The billet crank spun by those slugs is an interesting piece, again bearing no resemblance to the one in the truck 6.8 V-10. We'll let V-10 project lead Kevin Byrd describe it. "The 6.8 truck crank is a split-pin crank, like you'd find in a 60-degree V-6. [For the 5.8 V-10] we went to a common-pin design based off the Cobra crank, only instead of four pins, we have five. The crank is set at a 72-degree pin offset, but when you put that in a 90-degree block, it doesn't line up to a 72-degree firing. It ends up to be a 90/54, so you get that odd-fire sound, but it blends together beautifully."
We agree that the sound is both appealing and distinctive, unlikely to be mistaken for any old V-8, even though in the Boss 351 it's thoroughly muffled with four mufflers, along with two metallic and two ceramic catalytic converters. In one of the more challenging aspects of construction, five-into-three-into-one headers were bent up with no particular emphasis on performance, rather just something that would fit (using a tubular K-member made it all possible and took further weight off the nose).
Because of the common-pin, odd-fire crankshaft, the project crew couldn't just wire it all up to a single EEC V from the 6.8 V-10 (an engine that uses a split-pin, even-fire crank with balance shaft). Instead, they had to use two such processors, each one calibrated to think it's controlling an inline five and not knowing the other one exists. This requires duplicate crank, cam, mass-air, and other sensors, and it also necessitates the pair of 70mm throttle bodies that feed into the impressive-looking, black intake-plenum chambers. Through custom runners, these supply a lower intake that is a narrowed (that cut-and paste-thing again) Cobra R casting.
Carrying on with the miniscule budget theme, with the engine assembled--but never once tested on the engine dyno--it was decided to shoe-horn it into a well-used silver '99 GT unibody that had previously seen duty as the test-fit mule for a prototype '00 Cobra R 5.4 (explaining its bulging R hood, which is not needed to clear the short-deck V-10). We suppose the thinking was that if they could squeeze the V-10 into a Mustang, it would fit into practically anything. This job of wrapping the car around the engine fell to powertrain systems supervisor Jim O'Neill, and it turned out to be easier than you might think. Far as we know, he never even reached for a sledgehammer. Engine-to-firewall spacing remains identical to a production 4.6, and the additional 4 inches of length up front is, surprisingly, easily accommodated in the Mustang engine bay (all you state troopers out there, imagine how well this thing would fit in a Crown Vic Police Interceptor).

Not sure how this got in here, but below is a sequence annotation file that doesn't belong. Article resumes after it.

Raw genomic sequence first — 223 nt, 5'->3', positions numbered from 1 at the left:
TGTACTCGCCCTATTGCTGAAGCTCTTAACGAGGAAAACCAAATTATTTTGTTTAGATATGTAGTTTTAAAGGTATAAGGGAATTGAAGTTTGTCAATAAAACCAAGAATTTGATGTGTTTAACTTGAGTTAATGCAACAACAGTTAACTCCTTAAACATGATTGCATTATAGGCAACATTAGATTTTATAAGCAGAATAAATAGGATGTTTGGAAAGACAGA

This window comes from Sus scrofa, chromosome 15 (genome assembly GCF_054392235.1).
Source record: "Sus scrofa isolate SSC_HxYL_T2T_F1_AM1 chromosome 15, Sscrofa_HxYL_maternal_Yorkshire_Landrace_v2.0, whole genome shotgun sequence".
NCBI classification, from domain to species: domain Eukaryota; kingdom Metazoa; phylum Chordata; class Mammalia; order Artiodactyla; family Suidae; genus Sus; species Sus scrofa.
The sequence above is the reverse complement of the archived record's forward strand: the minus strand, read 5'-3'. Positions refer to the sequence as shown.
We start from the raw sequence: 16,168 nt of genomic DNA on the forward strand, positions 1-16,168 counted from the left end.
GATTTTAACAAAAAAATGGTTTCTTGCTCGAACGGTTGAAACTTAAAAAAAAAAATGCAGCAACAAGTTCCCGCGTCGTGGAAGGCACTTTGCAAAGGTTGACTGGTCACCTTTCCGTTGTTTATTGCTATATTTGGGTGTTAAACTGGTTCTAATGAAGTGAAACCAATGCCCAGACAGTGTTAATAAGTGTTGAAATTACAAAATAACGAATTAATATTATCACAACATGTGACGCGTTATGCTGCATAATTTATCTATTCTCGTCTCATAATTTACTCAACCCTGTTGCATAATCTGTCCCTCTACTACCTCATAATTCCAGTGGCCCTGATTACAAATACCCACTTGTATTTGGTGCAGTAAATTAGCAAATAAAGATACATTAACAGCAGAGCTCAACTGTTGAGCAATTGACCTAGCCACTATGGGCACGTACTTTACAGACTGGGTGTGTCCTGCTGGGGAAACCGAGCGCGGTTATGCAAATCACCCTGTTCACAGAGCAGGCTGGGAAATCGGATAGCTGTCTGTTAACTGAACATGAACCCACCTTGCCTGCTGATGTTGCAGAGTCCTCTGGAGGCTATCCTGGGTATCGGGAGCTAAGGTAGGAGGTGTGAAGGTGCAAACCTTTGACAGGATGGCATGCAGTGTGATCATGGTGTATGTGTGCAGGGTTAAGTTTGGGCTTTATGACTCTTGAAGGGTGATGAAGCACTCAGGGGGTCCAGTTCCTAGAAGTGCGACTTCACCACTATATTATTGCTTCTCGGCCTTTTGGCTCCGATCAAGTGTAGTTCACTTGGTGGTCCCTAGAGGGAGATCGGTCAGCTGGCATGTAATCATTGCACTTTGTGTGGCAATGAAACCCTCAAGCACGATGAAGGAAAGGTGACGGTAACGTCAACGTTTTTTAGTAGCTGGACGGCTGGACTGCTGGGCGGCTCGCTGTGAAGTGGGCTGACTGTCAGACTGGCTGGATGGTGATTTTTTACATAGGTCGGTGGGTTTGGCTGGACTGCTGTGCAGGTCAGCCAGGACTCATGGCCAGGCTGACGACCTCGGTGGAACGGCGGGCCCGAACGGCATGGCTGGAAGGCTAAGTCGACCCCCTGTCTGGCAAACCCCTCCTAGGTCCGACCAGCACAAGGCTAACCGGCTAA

Knowing it was destined for a hard life of trying to convince management of its merits, the V-10 was backed up with a T56 six-speed and a 9-inch rearend (currently outfitted with 3.82 gears). As with so many others, these were pieces the crew was able to scavenge off the shelves of the Powertrain Research & Advanced Engines garage. A bit more calibration fiddling made it pleasantly driveable, and they eventually rumbled over to the Dynojet at Livernois Engineering to see what kind of power their little 10-pot dictator wielded. The project immediately proved its worth with 426 hp at 6,500 rpm and a nice, even 400 lb-ft of torque at 5,200.
"The whole car," Kevin Byrd summarizes, "was a process of a handful of guys just being as absolutely creative as possible, from making it, to making it run, and scrounging parts."
Once the car went public, we hooked up with the folks behind the V-10 project, thanks to modular racer John Tymensky, who supports his quarter-mile hobby with employment as a Ford engineer. Our plan to wring it out for you was good, but--as is often the case--time turned out to be our enemy. We wanted to meet with the Boss 351 out at Milan Dragway's freshly refurbished quarter-mile, west of Detroit, and dip it well down into the 11s--something which, if its previously posted 123-mph trap speeds are any indication, the car should be easily capable of, at least if given the right amount of traction. Good intentions, of course, sometimes go astray.